Why Deep Defense Should Start with Detecting Compromised Credentials

Different credentials are used by billions of users daily to authenticate themselves in their physical and digital lives. From physical keys to tokens and cards to login and password combinations – all are vulnerable to attack. According to Verizon, 81% of hacking-related breaches leveraged either stolen and/or weak passwords.

Obtaining valid credentials using multiple mechanisms and tools continues to be extremely lucrative for a cyber-criminal. All it takes is a single good credential to gain access to an organization and cause havoc and as IT security teams are under increasing pressure to make the most of their own limited resources, a growing volume and range of sophisticated threats push them into a corner where they can often do little more than react to attacks.

However, with a greater understanding of the lifecycle of a stolen credential and the motivation of the attackers, under-pressure security teams can put in place effective countermeasures to prevent attacks and mitigate the damage when one happens. There are typically four stages to consider, outlined in the Credential Theft Ecosystem report:

  • Gathering of credentials via malware, phishing, DNS hijacking, brute force attacks, social engineering, leaked databases
  • Filtering and extracting credentials via email, IRC, FTP and other channels, sometimes stored in databases configured in C&C panels (also used nowadays to mine credential big data more efficiently)
  • Validation of stolen credentials via automated online account checkers and bots, and sometimes standalone executables for checking specific target accounts
  • Monetization of credentials by selling them in underground markets or using them directly for: identity fraud; hijacking corporate accounts and defacing websites; BEC attacks; obtaining system access to effect larger breaches of customer data and/or IP.

We often find that cyber-criminals value one fresh corporate credential much more than thousands of user records; for an organization, one single valid credential could be enough to take down the entire company.

In a worst-case scenario, the credentials for an admin account could grant access to an advanced threat actor – once they are in the environment they can move laterally, placing backdoors, RATs and other software to become persistent, and exfiltrate the data of employees or customers to resell or utilize for their own financial gain.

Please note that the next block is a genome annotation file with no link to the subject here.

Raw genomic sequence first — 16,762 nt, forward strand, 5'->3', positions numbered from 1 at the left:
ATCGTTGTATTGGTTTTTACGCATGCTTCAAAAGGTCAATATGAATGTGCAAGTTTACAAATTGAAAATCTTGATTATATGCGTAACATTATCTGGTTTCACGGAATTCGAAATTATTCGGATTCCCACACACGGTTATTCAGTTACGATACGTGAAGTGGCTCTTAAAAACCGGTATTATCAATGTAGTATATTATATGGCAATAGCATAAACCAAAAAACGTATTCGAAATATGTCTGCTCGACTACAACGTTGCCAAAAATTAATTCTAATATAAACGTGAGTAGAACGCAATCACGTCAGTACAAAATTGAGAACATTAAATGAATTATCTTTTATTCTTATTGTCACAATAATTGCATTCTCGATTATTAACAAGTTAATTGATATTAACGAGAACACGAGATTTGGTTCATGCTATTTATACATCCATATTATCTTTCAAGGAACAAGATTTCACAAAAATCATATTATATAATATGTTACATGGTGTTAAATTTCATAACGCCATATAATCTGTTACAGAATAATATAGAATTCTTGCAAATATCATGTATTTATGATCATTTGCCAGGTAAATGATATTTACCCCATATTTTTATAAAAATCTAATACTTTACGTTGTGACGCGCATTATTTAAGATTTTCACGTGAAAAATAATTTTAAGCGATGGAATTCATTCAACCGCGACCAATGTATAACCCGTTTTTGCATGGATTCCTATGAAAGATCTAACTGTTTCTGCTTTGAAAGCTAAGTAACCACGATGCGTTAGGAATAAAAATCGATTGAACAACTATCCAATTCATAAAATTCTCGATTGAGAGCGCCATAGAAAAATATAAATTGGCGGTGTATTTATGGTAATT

Though phishing and spear-phishing remain somewhat seminal techniques, particularly when combined with social engineering, malware use is often more efficient in terms of volume and timeliness than phishing. Though more complex skills are required for this tactic to be efficient, many malware families are openly sold -as-a-service – AgentTesla, for example is marketed between $6-15 per month, with customer support and updates available, bringing the barrier to entry down.

Advanced attackers may use malware to infect machines and move laterally in an organization’s network. A Pony botnet, for example, can collect on average 8,000 credentials, but, depending on the binary distribution, it could steal up to millions of passwords. The rewards for its operator could be great if any of these are validated and used in time.

The fresher the credential, the more likely it can be used effectively. If the credential has been compromised without alerting the affected user – for example, using malware which removes itself after harvesting the necessary data – then the chances are even higher. Therefore, the sooner compromised credentials are detected, the sooner security teams can remediate.

Credentials are rarely used by cyber-criminals in ‘real-time,’ since they require time to analyze the reams of data captured, filter out ‘prime’ credentials and sell the data if they are not going to exploit it. Deep defense tools which monitor the open, deep and dark web for any hint of compromised data – can massively reduce the impact of an attack.

Broader attack surfaces through digital transformation projects, complex security infrastructures, often requiring a rationalization of budget due to supplier contracts outliving their usefulness, and a rapidly rising skills shortage (a gap set to expand to 350,000 roles in Europe by 2022) mean that a reactive footing has become the norm for too many organizations.

However, once we have accepted that it is impossible to prevent all breaches, at least using real-time intelligence can prevent the direct use or trade of the corporate or customer credentials and mitigate an attack’s impact.

Additionally, GDPR has had some rather unexpected consequences. As well as having to deal with potential penalties to the regulator in the event of a breach, if an entire customer database is exfiltrated, the threat actor can threaten to publish this information in order to extort money from the company. Often for an organization, paying the ransom to the threat actor could the lesser of two evils.

Ultimately, successful deep defense should begin with enhancing your understanding of the lifecycle of a stolen credential. Once you can establish how a credential can be compromised, you can correlate the surrounding threat data, from malware to infection points to threat actors involved.

Gathering and sharing this intelligence can help security teams of all sizes implement its value and improve their security posture. Fighting cybercrime collaboratively means fighting more effectively.

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